Understaffed, underfunded and overwhelmed by the demands of caring for more than 1,000 dogs and about 600 cats, in addition to other creatures, the Los Angeles city animal shelter system is in crisis.
A report in the Los Angeles Times last month related accounts of dogs not being walked or let out of their cage-like kennels for weeks — sometimes even more than a month. Shelter volunteers spoke of filthy and overcrowded kennels. In the aftermath of the story, L.A. City Councilman Paul Koretz, who chairs the council’s Personnel, Audits, and Animal Welfare committee and has long been involved in city animal issues, held two hearings where numerous frustrated volunteers and former shelter employees shared their experiences.
There are plenty of problems at the Los Angeles Department of Animal Services, which runs the city's shelter system, that contributed to the deplorable conditions. Consider the staffing. There are 300 employees and 64 vacant positions — some that are in the process of being filled, according to Annette Ramirez, the interim general manager. In any given week 40 people are absent because they have COVID or are isolating because they were exposed to someone who has COVID, Ramirez says.
But the department also depends on more than 1,000 active volunteers who walk dogs, play with the animals and prepare snacks for them, do laundry and interact with people looking to adopt an animal. Volunteers are expected to work a minimum of six hours a month, according to Ramirez. But some are there every day, doing what they can to make life a little better for the creatures consigned to a shelter and improve their chances of being adopted into what animal welfare advocates like to call a “forever home.”
Should the department depend so heavily on volunteers? Ramirez believes that the six city shelters are part of the community and should always have volunteers involved. And the department doesn't have the funding for a huge expansion. The current budget is about $27 million. “We are trying to determine how much money we need to do the things we want to do and that the community expects us to do,” said Ramirez, who is working on next year's budget request.
Based on the paltry budget, city officials have essentially taken this department and the work of the staff and the volunteers for granted. Koretz has proposed increasing shelter funding possibly through a sales or parcel tax. That’s ridiculous — $27 million is a drop in the bucket of the city's $11.8-billion budget. The city should increase the department’s funding, not pass it off to city residents — who are already paying higher taxes to support housing and services for homeless people. It's wonderful to have volunteers engaged in this work, but the department should be not be relying on them for most of the enrichment services like walking and playing with the animals.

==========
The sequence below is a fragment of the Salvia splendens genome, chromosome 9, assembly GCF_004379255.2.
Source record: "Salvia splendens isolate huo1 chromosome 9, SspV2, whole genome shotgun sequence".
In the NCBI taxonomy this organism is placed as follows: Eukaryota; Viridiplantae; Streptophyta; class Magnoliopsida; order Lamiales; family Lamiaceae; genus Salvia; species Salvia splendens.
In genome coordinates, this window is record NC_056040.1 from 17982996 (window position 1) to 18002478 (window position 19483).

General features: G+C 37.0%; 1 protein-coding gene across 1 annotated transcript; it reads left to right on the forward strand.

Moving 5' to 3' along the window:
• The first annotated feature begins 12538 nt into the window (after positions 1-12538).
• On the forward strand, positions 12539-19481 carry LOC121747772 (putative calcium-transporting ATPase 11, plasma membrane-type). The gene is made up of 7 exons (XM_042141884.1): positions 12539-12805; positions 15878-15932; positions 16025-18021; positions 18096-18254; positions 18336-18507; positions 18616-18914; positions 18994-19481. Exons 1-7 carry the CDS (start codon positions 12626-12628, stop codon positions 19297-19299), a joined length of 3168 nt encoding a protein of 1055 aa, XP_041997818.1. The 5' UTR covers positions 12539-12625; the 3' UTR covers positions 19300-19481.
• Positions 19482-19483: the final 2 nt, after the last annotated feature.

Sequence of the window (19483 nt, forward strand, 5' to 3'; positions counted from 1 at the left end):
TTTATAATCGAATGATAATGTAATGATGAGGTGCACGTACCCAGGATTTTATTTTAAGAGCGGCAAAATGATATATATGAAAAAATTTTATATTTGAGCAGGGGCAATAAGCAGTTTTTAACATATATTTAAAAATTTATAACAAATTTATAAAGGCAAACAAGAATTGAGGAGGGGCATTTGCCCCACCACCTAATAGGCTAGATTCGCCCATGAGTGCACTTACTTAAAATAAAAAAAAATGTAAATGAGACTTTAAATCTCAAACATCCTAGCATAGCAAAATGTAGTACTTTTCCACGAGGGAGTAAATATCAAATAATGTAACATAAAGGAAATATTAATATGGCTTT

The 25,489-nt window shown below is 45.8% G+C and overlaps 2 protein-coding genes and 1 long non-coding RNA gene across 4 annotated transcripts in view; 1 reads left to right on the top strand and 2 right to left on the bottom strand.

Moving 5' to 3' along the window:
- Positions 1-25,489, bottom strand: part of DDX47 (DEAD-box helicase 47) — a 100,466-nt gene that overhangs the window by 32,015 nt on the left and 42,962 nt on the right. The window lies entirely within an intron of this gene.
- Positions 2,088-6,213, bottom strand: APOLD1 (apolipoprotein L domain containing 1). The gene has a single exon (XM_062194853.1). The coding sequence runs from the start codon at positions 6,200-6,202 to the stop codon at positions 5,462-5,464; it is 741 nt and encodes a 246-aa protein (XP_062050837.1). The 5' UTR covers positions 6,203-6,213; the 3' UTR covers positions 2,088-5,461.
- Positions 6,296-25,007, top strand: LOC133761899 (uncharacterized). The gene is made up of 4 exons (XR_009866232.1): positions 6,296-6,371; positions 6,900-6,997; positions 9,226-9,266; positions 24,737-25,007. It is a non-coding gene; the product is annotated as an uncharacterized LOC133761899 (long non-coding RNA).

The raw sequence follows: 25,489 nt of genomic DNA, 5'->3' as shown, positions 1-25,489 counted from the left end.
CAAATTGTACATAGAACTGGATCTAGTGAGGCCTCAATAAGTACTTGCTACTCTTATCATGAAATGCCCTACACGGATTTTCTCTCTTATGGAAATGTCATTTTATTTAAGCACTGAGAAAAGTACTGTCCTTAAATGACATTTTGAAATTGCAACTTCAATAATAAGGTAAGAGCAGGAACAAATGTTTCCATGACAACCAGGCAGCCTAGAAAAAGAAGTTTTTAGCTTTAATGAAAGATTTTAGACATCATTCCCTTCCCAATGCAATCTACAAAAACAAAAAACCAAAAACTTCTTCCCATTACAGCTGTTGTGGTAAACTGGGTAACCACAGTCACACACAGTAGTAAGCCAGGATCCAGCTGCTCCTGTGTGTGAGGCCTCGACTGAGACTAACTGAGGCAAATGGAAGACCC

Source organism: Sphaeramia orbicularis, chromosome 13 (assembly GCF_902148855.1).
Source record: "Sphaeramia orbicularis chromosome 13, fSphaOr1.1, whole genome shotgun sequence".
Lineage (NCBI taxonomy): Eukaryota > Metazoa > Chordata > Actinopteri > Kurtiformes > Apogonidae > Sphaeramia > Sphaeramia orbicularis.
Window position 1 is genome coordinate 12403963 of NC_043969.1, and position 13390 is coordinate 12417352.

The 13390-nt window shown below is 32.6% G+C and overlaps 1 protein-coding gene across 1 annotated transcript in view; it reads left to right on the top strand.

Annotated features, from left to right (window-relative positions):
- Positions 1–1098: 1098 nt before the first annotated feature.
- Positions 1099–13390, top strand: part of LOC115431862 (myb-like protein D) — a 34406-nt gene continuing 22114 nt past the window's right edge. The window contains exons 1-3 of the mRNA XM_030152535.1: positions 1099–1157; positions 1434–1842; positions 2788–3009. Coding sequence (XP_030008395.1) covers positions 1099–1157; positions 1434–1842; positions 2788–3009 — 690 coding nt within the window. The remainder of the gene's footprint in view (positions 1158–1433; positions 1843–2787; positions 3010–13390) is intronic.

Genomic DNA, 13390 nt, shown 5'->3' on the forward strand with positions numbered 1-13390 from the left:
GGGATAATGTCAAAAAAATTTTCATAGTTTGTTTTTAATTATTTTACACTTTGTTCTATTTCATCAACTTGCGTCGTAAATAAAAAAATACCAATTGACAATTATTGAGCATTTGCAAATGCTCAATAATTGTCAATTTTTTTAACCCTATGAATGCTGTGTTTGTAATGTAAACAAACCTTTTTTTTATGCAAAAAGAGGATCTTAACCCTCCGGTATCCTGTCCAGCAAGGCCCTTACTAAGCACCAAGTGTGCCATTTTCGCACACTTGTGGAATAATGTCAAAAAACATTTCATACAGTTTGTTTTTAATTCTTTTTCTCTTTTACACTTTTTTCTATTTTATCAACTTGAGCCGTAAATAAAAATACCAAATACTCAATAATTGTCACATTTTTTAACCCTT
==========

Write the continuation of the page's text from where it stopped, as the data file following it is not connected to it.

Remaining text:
City officials are expected to extend the interim term of the current manager for a number of months. If not this mayor’s office, then the next one needs to take seriously the task of finding a seasoned animal welfare administrator to become general manager. Ramirez has two decades of experience in the department, but even she says she’s not ready to take on the permanent job.
Koretz’s committee is preparing a report on what bigger systemic changes should occur in the department. That’s good. But it's not enough. This is an emergency. Dogs languishing in kennels can’t wait for a report to go through the city bureaucracy. They need to get out of their kennels — yesterday. Although leaving them in cages for weeks may not be abusive, keeping them from exercising and socializing is inhumane and bad for their health and adoptability.
There are some immediate actions the shelter system can take to alleviate the suffering. First, it can bring dogs out of their cages every day in play groups, as is being tried out in the South L.A. shelter.
A pilot program will bring a dog enrichment coordinator from the nonprofit group Dogs Playing for Life to the Chesterfield Square shelter to show employees and volunteers how to manage dogs in outdoor play groups in the shelter yard and also assess their personalities, which helps with placing them in a play group as well as with a potential adopter. Another group, Paws for Life, will also supply a trainer to help. The shelters have done play groups off and on over the years according to Ramirez, but this will be a concerted and sustained effort to run play groups and show city shelter staff and volunteers how to do it.
The yearlong pilot program should be expanded to all the shelters to make sure all staff can work with enrichment experts on-site. And the department should consider other ideas such as contracting with third-party dog walkers until more staff can be hired.
The one good thing about the shelters is that they no longer kill animals for space. Most animals that go in get out alive. Although that is an achievement, simply keeping them alive is not enough for the animals entrusted in their care.
This story originally appeared in Los Angeles Times.